Preston Jenkins, D-Moreau, said he was disappointed in the process. He hopes all members participate in budget negotiations starting in January to utilize the time they are given.
“With this budget, if we don’t change anything between now and next year at this time, we’re going to be short about $10 million of funds to run the following year without any increases,” he said.
Yepsen called the process “flawed,” and explained she felt negotiations should be more transparent to the public. She said while boards members were in back rooms making deals, she was talking to citizens, many of whom had cost saving ideas that went unnoticed by the board.
“The process led to a bad product,” she said.
Others felt the board did the best they could given the county’s financial situation.
Supervisor Patti Southworth, I-Ballston, she would prefer not to see a tax increase, but “unfortunately, so much is out of our direct control that with the decreases we have in our property taxes in the last few years, I don’t see we have any other option at this time.”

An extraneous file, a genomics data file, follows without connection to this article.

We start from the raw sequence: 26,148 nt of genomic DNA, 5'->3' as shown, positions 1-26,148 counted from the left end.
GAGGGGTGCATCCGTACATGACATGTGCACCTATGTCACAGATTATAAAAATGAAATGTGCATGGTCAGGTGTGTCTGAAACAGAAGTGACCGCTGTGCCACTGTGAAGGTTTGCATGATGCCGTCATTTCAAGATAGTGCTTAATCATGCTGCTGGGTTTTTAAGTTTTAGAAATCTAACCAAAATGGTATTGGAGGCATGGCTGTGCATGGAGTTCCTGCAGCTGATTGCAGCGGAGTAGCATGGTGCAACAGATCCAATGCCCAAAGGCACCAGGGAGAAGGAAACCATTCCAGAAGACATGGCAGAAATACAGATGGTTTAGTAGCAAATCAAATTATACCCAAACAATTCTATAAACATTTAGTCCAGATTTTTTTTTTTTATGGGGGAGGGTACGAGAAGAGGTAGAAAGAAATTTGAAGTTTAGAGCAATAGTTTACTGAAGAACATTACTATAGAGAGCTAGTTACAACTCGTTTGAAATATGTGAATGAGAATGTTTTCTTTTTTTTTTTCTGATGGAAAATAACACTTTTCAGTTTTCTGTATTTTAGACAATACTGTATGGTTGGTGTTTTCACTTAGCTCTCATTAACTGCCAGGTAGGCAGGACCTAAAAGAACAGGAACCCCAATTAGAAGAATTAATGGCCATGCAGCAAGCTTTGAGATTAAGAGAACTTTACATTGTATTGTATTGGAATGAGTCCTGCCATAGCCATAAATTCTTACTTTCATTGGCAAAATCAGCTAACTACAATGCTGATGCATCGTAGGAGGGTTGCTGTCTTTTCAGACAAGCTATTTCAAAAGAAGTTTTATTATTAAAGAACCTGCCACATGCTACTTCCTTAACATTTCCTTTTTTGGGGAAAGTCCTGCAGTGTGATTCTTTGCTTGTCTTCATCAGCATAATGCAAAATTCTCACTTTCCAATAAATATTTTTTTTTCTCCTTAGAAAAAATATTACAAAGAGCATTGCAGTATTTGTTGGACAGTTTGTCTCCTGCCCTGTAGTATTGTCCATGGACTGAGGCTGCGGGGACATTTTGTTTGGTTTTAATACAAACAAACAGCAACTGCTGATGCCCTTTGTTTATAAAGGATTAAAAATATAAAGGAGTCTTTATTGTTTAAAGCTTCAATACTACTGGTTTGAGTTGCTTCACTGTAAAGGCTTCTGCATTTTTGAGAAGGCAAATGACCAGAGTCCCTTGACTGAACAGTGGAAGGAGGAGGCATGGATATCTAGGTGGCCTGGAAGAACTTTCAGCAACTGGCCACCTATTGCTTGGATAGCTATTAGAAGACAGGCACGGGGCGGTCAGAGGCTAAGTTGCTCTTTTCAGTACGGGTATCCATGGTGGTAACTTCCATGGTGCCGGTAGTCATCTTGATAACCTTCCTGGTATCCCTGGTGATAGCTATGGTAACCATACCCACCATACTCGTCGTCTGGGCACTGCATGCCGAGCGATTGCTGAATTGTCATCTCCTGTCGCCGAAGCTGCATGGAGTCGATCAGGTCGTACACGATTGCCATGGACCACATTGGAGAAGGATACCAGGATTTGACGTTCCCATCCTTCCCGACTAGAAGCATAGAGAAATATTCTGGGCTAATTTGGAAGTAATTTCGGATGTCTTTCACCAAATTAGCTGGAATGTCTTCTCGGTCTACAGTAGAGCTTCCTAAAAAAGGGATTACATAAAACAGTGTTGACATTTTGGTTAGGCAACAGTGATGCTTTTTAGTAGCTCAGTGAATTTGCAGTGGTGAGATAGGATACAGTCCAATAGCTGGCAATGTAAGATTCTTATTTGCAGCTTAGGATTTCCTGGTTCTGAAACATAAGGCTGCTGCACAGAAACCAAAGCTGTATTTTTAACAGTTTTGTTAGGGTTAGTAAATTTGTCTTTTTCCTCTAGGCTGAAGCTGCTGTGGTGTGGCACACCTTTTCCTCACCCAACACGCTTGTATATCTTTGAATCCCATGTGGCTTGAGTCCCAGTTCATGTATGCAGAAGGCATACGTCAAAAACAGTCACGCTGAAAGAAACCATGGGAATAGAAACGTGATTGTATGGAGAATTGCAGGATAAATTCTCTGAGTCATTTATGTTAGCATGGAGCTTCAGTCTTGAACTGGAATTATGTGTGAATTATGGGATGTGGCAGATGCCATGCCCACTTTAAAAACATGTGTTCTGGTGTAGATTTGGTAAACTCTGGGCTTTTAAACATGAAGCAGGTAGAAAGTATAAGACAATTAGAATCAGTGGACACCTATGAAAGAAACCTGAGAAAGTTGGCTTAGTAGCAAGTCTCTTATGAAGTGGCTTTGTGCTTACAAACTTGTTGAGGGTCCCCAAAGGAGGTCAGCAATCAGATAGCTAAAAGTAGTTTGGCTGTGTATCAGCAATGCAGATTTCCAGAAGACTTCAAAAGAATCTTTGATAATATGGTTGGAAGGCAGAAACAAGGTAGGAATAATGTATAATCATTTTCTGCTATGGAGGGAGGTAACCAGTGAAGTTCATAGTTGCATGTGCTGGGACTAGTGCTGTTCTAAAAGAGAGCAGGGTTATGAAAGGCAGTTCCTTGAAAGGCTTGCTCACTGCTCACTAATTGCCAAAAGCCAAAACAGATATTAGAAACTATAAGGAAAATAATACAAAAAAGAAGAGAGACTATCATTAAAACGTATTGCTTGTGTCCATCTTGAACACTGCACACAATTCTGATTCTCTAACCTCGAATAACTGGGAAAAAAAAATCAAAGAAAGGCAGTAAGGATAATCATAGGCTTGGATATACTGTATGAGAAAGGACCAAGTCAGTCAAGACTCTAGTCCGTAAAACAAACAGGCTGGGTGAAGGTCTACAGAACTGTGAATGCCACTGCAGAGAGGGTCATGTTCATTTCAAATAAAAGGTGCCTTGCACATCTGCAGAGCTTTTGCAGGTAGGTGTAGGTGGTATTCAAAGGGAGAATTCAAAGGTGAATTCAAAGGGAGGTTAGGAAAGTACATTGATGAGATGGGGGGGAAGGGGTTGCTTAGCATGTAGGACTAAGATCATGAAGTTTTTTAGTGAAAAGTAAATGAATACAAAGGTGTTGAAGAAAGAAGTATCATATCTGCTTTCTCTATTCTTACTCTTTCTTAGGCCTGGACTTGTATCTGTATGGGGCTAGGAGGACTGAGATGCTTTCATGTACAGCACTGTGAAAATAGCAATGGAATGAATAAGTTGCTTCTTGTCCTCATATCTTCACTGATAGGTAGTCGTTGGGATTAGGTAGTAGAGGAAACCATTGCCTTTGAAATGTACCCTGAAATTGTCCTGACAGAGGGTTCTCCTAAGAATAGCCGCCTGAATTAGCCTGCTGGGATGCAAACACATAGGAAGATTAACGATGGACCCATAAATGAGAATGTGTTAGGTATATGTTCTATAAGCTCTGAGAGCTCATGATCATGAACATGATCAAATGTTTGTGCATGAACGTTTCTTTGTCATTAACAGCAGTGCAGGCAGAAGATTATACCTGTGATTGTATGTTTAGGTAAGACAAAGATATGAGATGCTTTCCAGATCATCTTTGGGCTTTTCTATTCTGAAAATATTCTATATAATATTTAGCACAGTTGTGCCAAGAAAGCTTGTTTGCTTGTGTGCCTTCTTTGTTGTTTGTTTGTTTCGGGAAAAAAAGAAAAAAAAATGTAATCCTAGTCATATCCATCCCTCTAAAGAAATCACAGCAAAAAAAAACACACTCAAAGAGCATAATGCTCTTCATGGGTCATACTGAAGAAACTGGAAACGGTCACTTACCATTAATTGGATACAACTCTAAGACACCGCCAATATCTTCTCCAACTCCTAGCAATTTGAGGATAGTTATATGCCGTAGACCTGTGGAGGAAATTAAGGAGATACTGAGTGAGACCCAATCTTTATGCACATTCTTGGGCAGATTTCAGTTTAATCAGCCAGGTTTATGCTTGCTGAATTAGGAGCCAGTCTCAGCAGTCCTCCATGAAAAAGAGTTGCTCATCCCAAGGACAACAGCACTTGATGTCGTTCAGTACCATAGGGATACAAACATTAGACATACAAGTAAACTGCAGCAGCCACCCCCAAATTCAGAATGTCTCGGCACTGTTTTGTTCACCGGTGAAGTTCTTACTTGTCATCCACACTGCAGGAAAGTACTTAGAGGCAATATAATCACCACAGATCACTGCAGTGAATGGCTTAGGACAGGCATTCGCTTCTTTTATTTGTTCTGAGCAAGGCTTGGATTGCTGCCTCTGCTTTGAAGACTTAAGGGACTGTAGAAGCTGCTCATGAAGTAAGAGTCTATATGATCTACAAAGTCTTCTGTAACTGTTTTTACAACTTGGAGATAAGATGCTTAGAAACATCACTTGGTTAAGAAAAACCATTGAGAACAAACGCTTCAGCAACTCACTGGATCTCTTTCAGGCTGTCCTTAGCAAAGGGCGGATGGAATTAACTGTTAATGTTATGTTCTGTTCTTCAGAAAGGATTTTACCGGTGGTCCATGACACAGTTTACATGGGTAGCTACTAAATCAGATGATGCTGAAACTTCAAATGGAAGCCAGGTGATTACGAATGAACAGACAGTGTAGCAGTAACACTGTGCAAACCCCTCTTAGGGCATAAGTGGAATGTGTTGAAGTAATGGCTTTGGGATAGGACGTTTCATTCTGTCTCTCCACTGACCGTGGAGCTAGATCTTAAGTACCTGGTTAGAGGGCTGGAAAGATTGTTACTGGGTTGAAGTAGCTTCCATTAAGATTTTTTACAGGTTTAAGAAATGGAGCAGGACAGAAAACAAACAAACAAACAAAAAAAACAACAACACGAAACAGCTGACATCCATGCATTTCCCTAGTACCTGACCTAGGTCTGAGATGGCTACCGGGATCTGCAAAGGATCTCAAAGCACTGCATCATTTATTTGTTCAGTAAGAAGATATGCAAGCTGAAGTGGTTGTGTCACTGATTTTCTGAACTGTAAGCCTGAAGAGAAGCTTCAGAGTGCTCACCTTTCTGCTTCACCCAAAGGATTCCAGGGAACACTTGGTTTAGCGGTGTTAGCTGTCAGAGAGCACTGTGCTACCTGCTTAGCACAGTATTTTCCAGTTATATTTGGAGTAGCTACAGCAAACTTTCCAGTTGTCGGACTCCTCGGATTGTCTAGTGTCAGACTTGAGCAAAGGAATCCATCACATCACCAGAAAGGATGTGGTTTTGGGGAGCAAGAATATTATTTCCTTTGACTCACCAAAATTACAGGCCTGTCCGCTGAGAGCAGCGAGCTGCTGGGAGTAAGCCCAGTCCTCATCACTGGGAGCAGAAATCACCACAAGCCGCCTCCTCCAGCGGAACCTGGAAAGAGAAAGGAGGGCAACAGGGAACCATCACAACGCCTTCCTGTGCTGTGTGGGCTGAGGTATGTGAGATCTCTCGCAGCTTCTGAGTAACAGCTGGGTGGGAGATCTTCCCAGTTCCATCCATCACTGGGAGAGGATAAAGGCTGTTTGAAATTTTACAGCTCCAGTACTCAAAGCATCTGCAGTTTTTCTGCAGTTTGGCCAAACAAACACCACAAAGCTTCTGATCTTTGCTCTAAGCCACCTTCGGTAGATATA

Wood said unfunded state mandates are the biggest issue faced by the county, with 110 percent of the taxes collected in Saratoga sent to Albany. But lobbying efforts to reduce the mandates “have fallen on deaf ears.”
“Our state government has not reduced mandates, and our state legislators did not support efforts suggested by the board to provide revenue to meet the state mandates,” Wood said.
Board members have said they will continue to seek options for the Maplewood Nursing Home, which is losing millions annually. Also, the board may potentially seek bids for the unused landfill to help balance the budget in 2013.
“Down the road it is an issue we’re going to be dealing with,” Wood said of the facilities.